A BRITISH special forces veteran has been killed while fighting against the Russians in Ukraine.
Afghan War veteran Simon Lingard, known to pals as Grimmy, was killed in action when his trench was hit by a Russian shell on Monday.
At least two other Brits were injured in an artillery blitz in Bakhmut in devastated eastern Donbas, former comrades told The Sun.
The hero dad-of-two from Blackburn served in the elite Special Forces Support Group – which supports SAS and SBS missions.
He volunteered to defend Ukraine after Putin unleashed his bloodbath invasion.
His son Jackson wrote on Facebook: “After years of dedicating his time and effort to protecting our country, my dad still had more fight in him and left the country to protect the people of Ukraine against the Russian army too.
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“My heart is broken to announce that his troop was attacked and Dad has passed away in battle, a true hero and beloved to so many of us.
“I can't put into words how much he is and will be missed, but I'm comforted to know that this happened doing what he loved and surrounded by friends.
“I love you dad, I'm so proud of you.”
Comrades said the former machine gunner was killed when a Russian shell landed directly in his trench.
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He was part of a band of British volunteers defending the iconic town of Bakhmut in Donetsk province from wave after wave of Russian assaults.
A former colleague Kierren Stokes wrote on Facebook: “Absolutely gutted to be posting this, Si was an awesome soldier with a great, sometimes questionable sense of humour.
“He is a guy I'm proud to have served with in 2 Para before he moved to SFSG and served in Afghanistan on multiple tours.
“After the Russian invasion of Ukraine he did not hesitate to go and fight on their behalf and I’m sure his expertise, experience and mentoring capabilities have helped the Ukrainian army push the Russians back to their current point.”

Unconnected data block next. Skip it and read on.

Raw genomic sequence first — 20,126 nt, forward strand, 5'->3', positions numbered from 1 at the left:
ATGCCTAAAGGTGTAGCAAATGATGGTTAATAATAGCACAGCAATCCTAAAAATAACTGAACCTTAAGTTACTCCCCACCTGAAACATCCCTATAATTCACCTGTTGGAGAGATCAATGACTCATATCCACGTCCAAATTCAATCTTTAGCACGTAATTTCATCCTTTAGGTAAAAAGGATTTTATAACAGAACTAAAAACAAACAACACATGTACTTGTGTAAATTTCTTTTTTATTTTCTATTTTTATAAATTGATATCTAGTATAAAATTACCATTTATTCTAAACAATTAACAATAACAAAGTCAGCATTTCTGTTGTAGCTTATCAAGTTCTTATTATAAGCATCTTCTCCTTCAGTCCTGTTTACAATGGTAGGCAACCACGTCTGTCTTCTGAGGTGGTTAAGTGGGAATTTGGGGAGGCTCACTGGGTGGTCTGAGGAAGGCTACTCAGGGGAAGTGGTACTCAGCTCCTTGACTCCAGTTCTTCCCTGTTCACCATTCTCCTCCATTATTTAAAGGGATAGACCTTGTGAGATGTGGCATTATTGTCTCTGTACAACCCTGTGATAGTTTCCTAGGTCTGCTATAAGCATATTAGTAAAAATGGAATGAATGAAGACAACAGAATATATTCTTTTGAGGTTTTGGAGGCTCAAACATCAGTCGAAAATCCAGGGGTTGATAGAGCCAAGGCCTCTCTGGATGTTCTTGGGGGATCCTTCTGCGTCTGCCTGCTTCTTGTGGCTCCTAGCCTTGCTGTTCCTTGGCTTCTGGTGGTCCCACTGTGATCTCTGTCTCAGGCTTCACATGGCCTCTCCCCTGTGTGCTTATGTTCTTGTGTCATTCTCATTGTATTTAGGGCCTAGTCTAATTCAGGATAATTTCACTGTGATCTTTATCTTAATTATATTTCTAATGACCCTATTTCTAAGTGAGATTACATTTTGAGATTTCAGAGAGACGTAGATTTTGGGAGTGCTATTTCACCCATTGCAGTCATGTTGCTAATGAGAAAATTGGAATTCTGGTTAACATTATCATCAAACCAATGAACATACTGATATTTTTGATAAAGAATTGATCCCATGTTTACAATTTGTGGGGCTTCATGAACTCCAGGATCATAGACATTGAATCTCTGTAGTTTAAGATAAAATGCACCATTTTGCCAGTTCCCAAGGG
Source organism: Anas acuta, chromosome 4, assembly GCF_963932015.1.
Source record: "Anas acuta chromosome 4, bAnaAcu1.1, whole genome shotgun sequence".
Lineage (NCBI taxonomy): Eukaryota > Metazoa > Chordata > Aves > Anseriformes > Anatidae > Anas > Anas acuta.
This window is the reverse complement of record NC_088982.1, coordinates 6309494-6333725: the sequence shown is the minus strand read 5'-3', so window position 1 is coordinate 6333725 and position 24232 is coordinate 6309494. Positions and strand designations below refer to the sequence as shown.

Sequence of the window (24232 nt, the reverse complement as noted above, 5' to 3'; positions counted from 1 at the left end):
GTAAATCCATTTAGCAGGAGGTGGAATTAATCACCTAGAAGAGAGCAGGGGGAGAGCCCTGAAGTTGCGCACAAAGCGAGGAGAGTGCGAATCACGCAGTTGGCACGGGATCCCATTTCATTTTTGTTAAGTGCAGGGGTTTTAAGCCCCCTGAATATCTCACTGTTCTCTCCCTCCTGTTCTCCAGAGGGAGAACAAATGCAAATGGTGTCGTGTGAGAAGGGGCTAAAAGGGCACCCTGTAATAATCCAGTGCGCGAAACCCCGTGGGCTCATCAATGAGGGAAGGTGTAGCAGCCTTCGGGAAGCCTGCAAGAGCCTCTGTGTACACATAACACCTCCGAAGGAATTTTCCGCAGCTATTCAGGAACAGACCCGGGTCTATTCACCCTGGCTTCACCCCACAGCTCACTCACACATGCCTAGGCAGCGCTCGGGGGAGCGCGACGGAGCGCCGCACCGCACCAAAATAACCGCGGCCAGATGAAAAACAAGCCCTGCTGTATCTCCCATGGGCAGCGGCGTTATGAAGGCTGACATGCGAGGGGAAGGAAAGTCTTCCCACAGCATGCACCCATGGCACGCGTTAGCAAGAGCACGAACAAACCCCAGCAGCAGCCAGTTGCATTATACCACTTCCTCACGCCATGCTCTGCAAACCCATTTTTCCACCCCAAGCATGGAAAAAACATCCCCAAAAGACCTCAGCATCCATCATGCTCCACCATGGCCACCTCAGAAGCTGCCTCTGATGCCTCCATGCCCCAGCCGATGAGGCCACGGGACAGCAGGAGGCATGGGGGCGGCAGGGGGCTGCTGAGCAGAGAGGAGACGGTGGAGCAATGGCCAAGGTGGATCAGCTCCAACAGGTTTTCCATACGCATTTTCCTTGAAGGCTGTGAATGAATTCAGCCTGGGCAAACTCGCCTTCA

“I'm also sure what he will have taught those fighting with him will help them win this war."
In a message to his sons, Kierren added: "Your father was a God among men.”
A former comrade told The Sun: “Si was a strong lad and very good at his job. He never stopped going.
“He was mega protective and he looked after everybody that he worked with, sometimes to the detriment of himself.
My Dad was an inspiration to all who knew him, a real life hero who died fighting for what he believed in
“And he kept everyone else going. I couldn’t have higher praise for him.
“He had a proper northern attitude – front-spoken, no beating about the bush. You get what you see and there were plenty of jokes in him.”
His pal Damian Duckworth wrote: 'I'm absolutely gutted to be sharing this news about my bestest matey."
He added: "Fly high airborne."
And another pal added: "RIP Simon can’t describe how I feel right now, what a warrior.
"A real man. I’ll miss you mate."
His family launched a GoFundMe page to “give our local hero the send off he deserves”.
Jackson wrote: “My Dad was an inspiration to all who knew him, a real life hero who died fighting for what he believed in.
“He was loved and adored by so many a true representation of what a soldier should be.
"Me and Keane are absolutely heartbroken.
“The Ukrainian Military have offered to bring him home to England but we need help to show him the respect and adoration he deserves by giving him the greatest, well deserved send off.
“Could you all please find it in your heart to donate anything no matter how small so we can honour our Dad and allow him to finally Rest in Peace.”
More than £6,000 has been raised to honour Mr Lingard.
It comes as Vladimir Putin's troops have withdrawn from a key Ukrainian city in a move dubbed a "black page for Russia" by pro-Kremlin sources.
Russian forces have reportedly been forced out of the southern city of Kherson, gateway to Crimea and the largest city of one of the four territories annexed in September.
Putin's Defence Minister Sergei Shoigu on Wednesday ordered his troops out of the city and across the Dnipro River to take up defensive lines.
In a meeting of senior military officials, General Sergei Surovikin, Russia's commander in Ukraine, said it was no longer possible to continue supplying the city.
He said: "In these circumstances, the most sensible option is to organise the defence along a barrier line along the river Dnipro."
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It marks one of Russia's most significant retreats since the start of the war and a potential turning point in the conflict that has raged since late February.
A pro-Kremlin blogger wrote on the messaging app Telegram: "This is a black page in the history of the Russian army. Of the Russian state. A tragic page."
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